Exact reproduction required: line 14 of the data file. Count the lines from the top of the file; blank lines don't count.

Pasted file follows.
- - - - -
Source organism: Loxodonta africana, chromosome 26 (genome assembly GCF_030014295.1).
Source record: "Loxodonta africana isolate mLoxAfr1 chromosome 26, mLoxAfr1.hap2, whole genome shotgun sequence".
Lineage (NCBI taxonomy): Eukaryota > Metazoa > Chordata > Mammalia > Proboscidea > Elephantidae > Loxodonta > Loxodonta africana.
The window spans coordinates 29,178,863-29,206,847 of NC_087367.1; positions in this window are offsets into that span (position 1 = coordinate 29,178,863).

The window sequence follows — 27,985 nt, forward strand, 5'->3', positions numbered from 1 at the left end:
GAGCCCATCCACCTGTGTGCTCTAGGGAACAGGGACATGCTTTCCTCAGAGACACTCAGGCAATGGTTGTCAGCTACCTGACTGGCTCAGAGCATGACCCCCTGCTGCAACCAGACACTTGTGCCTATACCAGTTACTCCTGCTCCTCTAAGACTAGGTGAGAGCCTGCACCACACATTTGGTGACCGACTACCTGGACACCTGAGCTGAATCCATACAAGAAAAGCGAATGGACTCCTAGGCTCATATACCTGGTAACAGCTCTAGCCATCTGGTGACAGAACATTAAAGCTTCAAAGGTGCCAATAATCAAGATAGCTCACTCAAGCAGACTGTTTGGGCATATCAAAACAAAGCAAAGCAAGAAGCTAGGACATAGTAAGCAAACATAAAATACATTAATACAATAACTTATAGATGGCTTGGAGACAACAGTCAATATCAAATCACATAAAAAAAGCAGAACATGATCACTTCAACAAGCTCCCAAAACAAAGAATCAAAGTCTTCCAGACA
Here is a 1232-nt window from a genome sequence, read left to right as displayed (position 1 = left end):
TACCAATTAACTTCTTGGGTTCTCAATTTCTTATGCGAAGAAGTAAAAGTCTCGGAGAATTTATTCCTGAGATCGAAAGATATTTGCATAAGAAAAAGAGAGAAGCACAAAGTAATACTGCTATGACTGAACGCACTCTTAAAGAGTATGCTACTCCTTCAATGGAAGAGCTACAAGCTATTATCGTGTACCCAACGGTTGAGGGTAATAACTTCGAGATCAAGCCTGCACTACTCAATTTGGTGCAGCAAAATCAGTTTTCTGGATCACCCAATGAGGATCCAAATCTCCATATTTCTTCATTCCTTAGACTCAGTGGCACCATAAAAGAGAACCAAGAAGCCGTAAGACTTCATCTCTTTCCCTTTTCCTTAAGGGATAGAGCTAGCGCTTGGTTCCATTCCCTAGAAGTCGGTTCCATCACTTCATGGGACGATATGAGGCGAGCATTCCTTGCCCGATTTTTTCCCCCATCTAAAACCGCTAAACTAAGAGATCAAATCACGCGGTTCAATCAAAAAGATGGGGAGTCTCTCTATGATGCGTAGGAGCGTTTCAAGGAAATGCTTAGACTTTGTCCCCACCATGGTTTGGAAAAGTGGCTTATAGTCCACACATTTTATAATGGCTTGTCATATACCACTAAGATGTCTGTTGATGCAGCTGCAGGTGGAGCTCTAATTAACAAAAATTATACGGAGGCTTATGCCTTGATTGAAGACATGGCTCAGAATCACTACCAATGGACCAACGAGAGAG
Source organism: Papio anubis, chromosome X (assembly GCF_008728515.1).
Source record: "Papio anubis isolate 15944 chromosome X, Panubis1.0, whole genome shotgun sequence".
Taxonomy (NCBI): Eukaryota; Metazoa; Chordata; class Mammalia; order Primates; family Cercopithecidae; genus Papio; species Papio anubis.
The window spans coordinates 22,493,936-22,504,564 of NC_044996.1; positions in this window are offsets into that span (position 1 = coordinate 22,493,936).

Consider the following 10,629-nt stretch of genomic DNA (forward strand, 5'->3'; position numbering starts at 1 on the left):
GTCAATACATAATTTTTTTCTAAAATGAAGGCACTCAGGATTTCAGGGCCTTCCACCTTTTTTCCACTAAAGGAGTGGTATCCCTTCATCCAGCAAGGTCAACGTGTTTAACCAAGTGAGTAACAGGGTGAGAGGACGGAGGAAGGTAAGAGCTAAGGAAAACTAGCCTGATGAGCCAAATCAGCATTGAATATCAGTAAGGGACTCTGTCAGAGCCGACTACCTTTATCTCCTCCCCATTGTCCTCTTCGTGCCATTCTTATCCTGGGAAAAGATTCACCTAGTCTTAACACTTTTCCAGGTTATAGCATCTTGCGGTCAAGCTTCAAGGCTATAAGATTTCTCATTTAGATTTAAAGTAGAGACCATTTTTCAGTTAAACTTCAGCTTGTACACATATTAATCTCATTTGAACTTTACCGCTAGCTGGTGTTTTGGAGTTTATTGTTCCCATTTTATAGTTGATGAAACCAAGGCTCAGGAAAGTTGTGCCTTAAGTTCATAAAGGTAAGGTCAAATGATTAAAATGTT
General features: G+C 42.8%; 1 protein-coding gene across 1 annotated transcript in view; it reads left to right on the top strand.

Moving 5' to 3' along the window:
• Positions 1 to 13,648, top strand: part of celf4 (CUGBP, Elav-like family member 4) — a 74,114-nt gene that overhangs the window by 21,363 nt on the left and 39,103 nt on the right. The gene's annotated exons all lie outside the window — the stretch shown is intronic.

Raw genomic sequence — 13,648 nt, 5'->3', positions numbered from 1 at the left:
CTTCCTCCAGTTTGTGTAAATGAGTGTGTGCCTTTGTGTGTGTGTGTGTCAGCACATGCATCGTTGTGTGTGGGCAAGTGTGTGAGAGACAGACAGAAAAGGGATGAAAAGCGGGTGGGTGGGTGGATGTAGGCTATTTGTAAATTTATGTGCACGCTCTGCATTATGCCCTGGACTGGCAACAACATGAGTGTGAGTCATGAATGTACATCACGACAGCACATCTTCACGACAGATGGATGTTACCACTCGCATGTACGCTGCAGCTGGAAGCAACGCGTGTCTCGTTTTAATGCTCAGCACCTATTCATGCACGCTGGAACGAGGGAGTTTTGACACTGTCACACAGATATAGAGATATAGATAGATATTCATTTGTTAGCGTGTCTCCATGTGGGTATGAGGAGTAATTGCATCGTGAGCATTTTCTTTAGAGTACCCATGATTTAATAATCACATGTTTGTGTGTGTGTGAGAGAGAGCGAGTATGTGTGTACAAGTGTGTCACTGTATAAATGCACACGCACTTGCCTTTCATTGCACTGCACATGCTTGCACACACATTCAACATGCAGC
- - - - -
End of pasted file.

GTCAATACATAATTTTTTTCTAAAATGAAGGCACTCAGGATTTCAGGGCCTTCCACCTTTTTTCCACTAAAGGAGTGGTATCCCTTCATCCAGCAAGGTCAACGTGTTTAACCAAGTGAGTAACAGGGTGAGAGGACGGAGGAAGGTAAGAGCTAAGGAAAACTAGCCTGATGAGCCAAATCAGCATTGAATATCAGTAAGGGACTCTGTCAGAGCCGACTACCTTTATCTCCTCCCCATTGTCCTCTTCGTGCCATTCTTATCCTGGGAAAAGATTCACCTAGTCTTAACACTTTTCCAGGTTATAGCATCTTGCGGTCAAGCTTCAAGGCTATAAGATTTCTCATTTAGATTTAAAGTAGAGACCATTTTTCAGTTAAACTTCAGCTTGTACACATATTAATCTCATTTGAACTTTACCGCTAGCTGGTGTTTTGGAGTTTATTGTTCCCATTTTATAGTTGATGAAACCAAGGCTCAGGAAAGTTGTGCCTTAAGTTCATAAAGGTAAGGTCAAATGATTAAAATGTT